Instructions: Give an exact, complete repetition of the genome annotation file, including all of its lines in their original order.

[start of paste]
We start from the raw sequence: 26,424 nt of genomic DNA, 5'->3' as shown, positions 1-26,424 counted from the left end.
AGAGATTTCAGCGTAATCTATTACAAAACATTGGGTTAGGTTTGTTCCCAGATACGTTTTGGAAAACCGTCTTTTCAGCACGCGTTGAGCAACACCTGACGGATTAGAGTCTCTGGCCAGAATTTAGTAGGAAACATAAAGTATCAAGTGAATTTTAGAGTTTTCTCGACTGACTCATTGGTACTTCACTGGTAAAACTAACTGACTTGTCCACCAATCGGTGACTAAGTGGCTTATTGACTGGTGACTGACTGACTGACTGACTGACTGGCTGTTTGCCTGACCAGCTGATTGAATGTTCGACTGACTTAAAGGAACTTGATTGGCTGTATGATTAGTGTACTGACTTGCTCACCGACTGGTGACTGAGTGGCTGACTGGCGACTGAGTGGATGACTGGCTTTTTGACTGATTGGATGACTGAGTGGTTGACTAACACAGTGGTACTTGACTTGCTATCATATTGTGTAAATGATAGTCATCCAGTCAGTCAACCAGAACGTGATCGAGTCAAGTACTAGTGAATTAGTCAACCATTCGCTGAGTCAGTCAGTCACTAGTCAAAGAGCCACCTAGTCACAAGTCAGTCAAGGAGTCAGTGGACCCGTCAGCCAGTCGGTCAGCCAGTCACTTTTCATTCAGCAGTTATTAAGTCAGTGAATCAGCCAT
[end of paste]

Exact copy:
We start from the raw sequence: 26,424 nt of genomic DNA, 5'->3' as shown, positions 1-26,424 counted from the left end.
AGAGATTTCAGCGTAATCTATTACAAAACATTGGGTTAGGTTTGTTCCCAGATACGTTTTGGAAAACCGTCTTTTCAGCACGCGTTGAGCAACACCTGACGGATTAGAGTCTCTGGCCAGAATTTAGTAGGAAACATAAAGTATCAAGTGAATTTTAGAGTTTTCTCGACTGACTCATTGGTACTTCACTGGTAAAACTAACTGACTTGTCCACCAATCGGTGACTAAGTGGCTTATTGACTGGTGACTGACTGACTGACTGACTGACTGGCTGTTTGCCTGACCAGCTGATTGAATGTTCGACTGACTTAAAGGAACTTGATTGGCTGTATGATTAGTGTACTGACTTGCTCACCGACTGGTGACTGAGTGGCTGACTGGCGACTGAGTGGATGACTGGCTTTTTGACTGATTGGATGACTGAGTGGTTGACTAACACAGTGGTACTTGACTTGCTATCATATTGTGTAAATGATAGTCATCCAGTCAGTCAACCAGAACGTGATCGAGTCAAGTACTAGTGAATTAGTCAACCATTCGCTGAGTCAGTCAGTCACTAGTCAAAGAGCCACCTAGTCACAAGTCAGTCAAGGAGTCAGTGGACCCGTCAGCCAGTCGGTCAGCCAGTCACTTTTCATTCAGCAGTTATTAAGTCAGTGAATCAGCCAT